The second challenge I have had to overcome was ensuring that I stay hydrated throughout the day. This may not seem important to many in the grand scheme of things, but if you have been a teacher for any amount of time, you know how difficult it is to ensure that you are drinking enough water throughout the teaching day. I have overcome this by making it a resolution and purchasing a water bottle that has the timings of the day printed on the side. Very important for the climate we live in.
What are your two favourite EdTech tools and why?
The Apple iPad – so multifunctional and incredibly reliable. I saw an infographic shared on Twitter recently where it listed previous educational fads, such as APP grids, Brain Gym etc. they also included what they thought this infographic would look like in 5 years’ time. They had included ‘iPads in the classroom’. Personally, I think tablets are here to stay. The teaching fraternity should embrace these marvellous pieces of technology. We need to invest in training staff as much as we invest in the hardware so that they are confident and proficient. We have only just scratched the surface of how technology can advance, support and focus learning.
Secondly, a green screen area. We have painted two previously unused walls green in the school. This allows our pupils to record and place backdrops behind their videos. The uses are endless and so simple to implement in any school. Just the cost of a can of paint!
How do you help fellow educators to share good practice with each other?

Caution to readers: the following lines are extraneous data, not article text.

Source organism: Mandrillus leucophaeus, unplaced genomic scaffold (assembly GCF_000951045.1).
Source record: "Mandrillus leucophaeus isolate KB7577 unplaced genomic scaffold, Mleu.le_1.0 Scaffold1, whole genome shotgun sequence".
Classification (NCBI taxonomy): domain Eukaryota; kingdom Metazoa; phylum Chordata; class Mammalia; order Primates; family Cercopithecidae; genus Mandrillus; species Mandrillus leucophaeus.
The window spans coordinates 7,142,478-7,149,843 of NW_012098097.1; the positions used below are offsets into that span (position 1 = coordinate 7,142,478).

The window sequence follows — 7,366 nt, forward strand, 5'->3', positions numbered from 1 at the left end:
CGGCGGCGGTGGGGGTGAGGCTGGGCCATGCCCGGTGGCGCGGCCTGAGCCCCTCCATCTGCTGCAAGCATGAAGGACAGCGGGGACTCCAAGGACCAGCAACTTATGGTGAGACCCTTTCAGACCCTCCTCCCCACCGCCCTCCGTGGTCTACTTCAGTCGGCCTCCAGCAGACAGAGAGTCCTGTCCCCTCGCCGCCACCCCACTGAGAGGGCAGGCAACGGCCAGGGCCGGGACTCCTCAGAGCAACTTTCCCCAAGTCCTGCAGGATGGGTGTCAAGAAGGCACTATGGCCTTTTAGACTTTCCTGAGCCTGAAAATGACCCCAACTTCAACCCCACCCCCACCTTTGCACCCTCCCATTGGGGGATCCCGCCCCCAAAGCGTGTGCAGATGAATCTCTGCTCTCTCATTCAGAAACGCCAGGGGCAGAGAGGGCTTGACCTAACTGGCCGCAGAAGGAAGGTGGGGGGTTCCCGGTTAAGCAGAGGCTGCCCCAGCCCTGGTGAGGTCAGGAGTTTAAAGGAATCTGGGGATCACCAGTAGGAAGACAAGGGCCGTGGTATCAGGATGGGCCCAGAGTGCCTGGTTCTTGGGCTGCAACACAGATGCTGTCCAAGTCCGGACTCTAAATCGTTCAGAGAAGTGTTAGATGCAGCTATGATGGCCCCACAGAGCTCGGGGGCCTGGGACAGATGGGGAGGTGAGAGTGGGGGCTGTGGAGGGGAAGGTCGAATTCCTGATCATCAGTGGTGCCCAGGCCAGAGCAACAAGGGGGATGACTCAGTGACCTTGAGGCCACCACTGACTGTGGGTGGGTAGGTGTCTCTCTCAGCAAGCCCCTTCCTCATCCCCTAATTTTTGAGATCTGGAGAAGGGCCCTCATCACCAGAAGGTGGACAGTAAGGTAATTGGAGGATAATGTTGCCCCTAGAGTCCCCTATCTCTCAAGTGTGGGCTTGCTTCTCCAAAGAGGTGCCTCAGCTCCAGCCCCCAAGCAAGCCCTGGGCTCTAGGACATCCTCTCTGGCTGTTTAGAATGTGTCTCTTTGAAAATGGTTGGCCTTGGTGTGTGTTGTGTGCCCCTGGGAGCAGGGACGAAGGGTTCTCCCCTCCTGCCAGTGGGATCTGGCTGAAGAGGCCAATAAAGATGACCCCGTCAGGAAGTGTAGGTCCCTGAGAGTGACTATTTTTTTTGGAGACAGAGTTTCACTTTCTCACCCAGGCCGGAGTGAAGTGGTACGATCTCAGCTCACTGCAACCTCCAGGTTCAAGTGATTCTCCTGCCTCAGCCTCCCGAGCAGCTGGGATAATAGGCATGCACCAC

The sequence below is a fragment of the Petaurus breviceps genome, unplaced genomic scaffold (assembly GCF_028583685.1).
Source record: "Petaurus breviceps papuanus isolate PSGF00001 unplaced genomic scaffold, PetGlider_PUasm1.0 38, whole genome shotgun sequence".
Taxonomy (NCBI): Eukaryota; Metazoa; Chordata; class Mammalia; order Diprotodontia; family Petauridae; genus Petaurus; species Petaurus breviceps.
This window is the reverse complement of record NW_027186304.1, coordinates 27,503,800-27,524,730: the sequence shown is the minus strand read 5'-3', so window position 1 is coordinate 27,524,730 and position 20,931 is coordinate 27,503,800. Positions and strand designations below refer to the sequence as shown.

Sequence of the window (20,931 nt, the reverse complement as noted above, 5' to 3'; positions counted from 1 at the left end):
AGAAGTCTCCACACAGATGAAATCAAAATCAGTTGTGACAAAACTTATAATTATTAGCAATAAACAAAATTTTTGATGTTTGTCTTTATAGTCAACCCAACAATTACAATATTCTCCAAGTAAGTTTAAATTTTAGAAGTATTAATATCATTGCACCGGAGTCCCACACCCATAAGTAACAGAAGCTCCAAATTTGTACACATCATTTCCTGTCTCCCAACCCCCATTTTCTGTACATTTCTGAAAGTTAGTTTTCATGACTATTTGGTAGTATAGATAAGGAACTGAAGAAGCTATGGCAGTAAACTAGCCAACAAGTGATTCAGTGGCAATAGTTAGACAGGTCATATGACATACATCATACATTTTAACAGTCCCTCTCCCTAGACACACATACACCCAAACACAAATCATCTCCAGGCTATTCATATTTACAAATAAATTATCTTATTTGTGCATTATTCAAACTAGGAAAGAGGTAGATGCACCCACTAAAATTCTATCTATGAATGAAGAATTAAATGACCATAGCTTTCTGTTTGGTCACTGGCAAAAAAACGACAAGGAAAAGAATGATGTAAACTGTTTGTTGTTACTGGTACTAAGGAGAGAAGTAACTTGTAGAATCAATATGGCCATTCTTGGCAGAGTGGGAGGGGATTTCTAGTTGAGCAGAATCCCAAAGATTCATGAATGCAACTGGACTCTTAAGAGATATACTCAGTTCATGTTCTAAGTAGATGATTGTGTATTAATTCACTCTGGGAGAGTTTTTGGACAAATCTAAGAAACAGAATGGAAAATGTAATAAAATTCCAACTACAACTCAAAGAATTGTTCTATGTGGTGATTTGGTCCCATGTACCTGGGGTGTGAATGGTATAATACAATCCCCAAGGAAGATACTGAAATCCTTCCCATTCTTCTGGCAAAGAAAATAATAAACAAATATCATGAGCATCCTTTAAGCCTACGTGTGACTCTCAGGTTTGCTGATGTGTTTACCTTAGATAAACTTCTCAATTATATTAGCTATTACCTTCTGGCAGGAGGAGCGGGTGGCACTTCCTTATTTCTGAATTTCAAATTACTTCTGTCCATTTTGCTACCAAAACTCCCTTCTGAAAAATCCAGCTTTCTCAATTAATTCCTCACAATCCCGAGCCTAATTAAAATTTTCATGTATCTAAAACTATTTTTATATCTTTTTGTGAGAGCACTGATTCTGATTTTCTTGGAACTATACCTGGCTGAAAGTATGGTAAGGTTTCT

At RPS we are encouraged to experiment with our practice and are given the freedom to take risks. For example, flexible seating. Our Principal challenged all of us to remove one piece of ‘traditional’ classroom furniture at the start of the school year. After a year of embedding, you won’t find a “traditional” classroom in the entire school. The pupils love their learning environment and have really thrived due to this approach. In my opinion, the best way to share good practice is firstly through Twitter. Twitter allows you to find out quite quickly, whether your research is helpful or interesting to colleagues around the world. Our Principal also encourages us to share our research and findings at various conferences around the region. And if we are really brave, we can publish our research and share articles in Teach Middle East Magazine!
What do you do for fun or to unwind after a long day at school?
Train hard! In the last few years, I have become a triathlete, from being a keen runner I have bought myself a bike and learnt to swim again. My next big challenge is a full Ironman distance triathlon in Germany in July 2019. You might say this is a true mid-life crisis!
What is the one thing about you that would surprise your colleagues?
My colleagues would probably be surprised to find out that I am a triathlete and I beat the Head of PE regularly!
What is the best professional advice that you have received and how has this helped you?
The best advice I received came from my mentor when I was a trainee teacher in Cornwall, the very south of the UK. She once said to me with a very thick accent “no matter what rank, position or title a colleague has, treat them all with the same respect”. Wise words indeed!
By: Leisa Grace Wilson